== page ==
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Mother Earth

Written by Christiaan de Jong

From as far as memories can go, I have had strong feelings of connection and care for the planet we live on. This incredible vessel floating in black space, yet giving us the joy and vivid feeling of sunlight and blue skies. Granting the conditions for life not yet discovered anywhere else in our galaxy. These feelings were soon faced with the notion that the beauty of it all was being deteriorated by its own inhabitants. The top species in the food chain, who depend on these unique conditions as much as any other species, on the entire ecosystem, the water and the air, lost touch with our very own mother earth. This conflict saddened me deeply from childhood and spurred the urge to engage in activism in order to instigate change. It first manifested in the creation of electronic music with a subtle message of awareness from the early 90s. Deep emotional electronic music was built around recordings of scientists who deliberated on and prophesized the climate issues we face now clearer than ever.

In October 2004 a special encounter occurred as the one-time chauffeur of dr. Jean-François Rischard, the European Vice President of the World Bank at the time. On the way to a speech he was giving at a corporate event, it became clear his talk was not going to be from his World Bank entity, but from a book he wrote on his personal account titled “High Noon; 20 global problems, 20 years to solve them.” His talk was to inspire to think long term and to be part of the solution for global problems, instead of being part of the problem. I received his book on the ride back with a personal note and through having fundamental talks about transition I felt this was a confirmation of my feelings of care for the planet and an inspiration for working towards being part of the solution for global issues.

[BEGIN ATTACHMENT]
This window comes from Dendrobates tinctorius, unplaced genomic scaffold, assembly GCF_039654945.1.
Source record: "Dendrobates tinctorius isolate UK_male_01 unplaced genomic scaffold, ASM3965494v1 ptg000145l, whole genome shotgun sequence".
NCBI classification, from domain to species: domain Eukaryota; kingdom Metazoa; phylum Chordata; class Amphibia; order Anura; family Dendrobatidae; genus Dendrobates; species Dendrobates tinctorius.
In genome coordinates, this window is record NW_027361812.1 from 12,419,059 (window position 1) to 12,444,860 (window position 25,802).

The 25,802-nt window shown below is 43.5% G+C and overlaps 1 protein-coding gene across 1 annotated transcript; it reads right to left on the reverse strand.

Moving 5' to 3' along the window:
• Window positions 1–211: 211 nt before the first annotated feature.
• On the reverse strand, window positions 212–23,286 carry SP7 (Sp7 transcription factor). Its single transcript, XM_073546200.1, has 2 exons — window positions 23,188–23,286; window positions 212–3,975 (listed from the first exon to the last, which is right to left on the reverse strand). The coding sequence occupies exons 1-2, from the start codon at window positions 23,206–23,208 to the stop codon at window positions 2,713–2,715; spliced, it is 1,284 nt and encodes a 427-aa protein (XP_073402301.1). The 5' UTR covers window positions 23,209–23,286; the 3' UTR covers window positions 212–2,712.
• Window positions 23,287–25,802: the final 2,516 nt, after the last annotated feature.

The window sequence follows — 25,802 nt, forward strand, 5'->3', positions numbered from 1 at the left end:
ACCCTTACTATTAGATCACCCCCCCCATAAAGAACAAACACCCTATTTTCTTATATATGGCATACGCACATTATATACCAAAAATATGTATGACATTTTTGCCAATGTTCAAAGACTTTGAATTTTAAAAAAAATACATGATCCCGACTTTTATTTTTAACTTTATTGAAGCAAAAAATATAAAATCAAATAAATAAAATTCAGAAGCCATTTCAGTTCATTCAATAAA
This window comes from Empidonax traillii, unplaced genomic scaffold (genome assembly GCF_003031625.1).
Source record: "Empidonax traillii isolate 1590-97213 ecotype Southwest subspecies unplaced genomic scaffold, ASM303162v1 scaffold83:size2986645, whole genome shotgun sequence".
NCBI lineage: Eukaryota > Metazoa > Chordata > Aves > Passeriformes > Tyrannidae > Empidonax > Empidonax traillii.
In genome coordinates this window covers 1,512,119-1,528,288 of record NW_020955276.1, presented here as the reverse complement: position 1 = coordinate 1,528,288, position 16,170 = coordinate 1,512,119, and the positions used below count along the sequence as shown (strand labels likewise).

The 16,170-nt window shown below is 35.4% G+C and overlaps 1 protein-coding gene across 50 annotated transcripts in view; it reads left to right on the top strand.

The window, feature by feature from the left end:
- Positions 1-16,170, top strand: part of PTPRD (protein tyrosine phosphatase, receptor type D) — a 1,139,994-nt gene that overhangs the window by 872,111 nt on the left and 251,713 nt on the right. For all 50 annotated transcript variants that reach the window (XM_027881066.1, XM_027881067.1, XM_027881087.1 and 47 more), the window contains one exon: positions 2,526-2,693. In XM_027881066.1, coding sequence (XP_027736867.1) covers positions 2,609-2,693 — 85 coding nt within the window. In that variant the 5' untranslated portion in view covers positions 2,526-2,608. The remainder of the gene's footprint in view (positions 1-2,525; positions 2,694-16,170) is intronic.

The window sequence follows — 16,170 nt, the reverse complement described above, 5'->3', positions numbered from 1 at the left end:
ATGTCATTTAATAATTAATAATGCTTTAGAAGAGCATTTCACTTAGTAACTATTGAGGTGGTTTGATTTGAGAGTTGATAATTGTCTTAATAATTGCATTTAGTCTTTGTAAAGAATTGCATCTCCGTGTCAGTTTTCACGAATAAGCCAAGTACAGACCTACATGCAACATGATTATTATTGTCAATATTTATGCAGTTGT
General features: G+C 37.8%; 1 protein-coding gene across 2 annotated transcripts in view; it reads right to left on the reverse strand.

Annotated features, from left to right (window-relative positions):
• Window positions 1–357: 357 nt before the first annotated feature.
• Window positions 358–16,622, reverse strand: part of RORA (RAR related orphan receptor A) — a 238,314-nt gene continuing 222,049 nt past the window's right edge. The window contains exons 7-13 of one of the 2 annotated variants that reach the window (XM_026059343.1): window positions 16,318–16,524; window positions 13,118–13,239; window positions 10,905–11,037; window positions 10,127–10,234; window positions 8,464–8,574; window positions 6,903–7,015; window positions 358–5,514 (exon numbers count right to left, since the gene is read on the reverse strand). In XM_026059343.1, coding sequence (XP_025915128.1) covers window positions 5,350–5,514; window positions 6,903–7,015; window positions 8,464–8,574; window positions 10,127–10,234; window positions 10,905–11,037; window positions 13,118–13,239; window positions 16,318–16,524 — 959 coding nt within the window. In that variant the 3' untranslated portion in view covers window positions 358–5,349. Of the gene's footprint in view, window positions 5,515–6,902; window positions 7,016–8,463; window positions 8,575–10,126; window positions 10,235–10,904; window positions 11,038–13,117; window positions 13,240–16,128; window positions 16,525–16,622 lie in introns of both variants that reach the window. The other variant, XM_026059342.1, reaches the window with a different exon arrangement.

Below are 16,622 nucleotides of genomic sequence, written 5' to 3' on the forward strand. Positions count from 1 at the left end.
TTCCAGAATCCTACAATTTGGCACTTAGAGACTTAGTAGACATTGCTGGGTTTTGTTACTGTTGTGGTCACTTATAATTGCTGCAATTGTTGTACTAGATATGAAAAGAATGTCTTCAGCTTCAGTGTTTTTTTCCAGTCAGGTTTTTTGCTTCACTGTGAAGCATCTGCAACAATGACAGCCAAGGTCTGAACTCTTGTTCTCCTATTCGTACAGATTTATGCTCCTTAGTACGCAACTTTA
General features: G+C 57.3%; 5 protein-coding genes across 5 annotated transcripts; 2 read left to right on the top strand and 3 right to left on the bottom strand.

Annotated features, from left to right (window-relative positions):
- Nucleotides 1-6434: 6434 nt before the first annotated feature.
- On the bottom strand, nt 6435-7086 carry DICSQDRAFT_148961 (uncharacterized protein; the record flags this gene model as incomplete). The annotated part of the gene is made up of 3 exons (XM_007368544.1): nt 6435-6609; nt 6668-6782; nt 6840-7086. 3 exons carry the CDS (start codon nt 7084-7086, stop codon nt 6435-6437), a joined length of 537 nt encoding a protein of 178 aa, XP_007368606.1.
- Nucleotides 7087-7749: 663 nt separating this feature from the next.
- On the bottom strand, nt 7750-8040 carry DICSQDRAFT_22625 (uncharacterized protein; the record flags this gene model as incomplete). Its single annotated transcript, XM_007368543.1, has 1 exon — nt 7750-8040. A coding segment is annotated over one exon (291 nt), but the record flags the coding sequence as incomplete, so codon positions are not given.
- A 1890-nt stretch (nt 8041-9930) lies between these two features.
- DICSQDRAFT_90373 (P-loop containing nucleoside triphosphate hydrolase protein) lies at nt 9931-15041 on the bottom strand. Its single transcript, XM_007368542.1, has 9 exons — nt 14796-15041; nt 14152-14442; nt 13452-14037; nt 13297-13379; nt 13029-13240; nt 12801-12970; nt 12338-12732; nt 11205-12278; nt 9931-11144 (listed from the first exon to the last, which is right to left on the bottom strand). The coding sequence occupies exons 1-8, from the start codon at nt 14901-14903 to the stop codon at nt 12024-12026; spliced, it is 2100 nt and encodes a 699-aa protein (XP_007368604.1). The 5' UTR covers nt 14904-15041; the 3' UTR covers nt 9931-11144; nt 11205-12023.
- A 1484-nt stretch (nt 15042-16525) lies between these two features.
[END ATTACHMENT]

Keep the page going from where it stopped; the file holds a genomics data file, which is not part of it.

There may be 20 core global problems, and how we tackle them will determine how well the Earth will fare for generations to come.

Insights
Insights

Another big inspiration came from the futurist and social engineer Jacque Fresco (March 13, 1916 – May 18, 2017) whom I discovered through the Zeitgeist movie series. His writings and lectures on sustainable cities, energy efficiency, natural resource management, cybernetic technology, automation, and the role of science in society are amongst the most ground breaking. The Venus Project he invented opened my mind for broader thinking about the functioning of global systems and his socioeconomic system which he referred to as a “resource-based economy” keeps being an inspiration.

From my childhood intuition, along with these encounters and sources of inspiration, I have directed these lifelong feelings of connection and care that will always be there, to the drive for activism and to develop the intention to steer my skills to be part of the global solution. Designing and elevating projects that work towards a sustainable future and a healthy planet.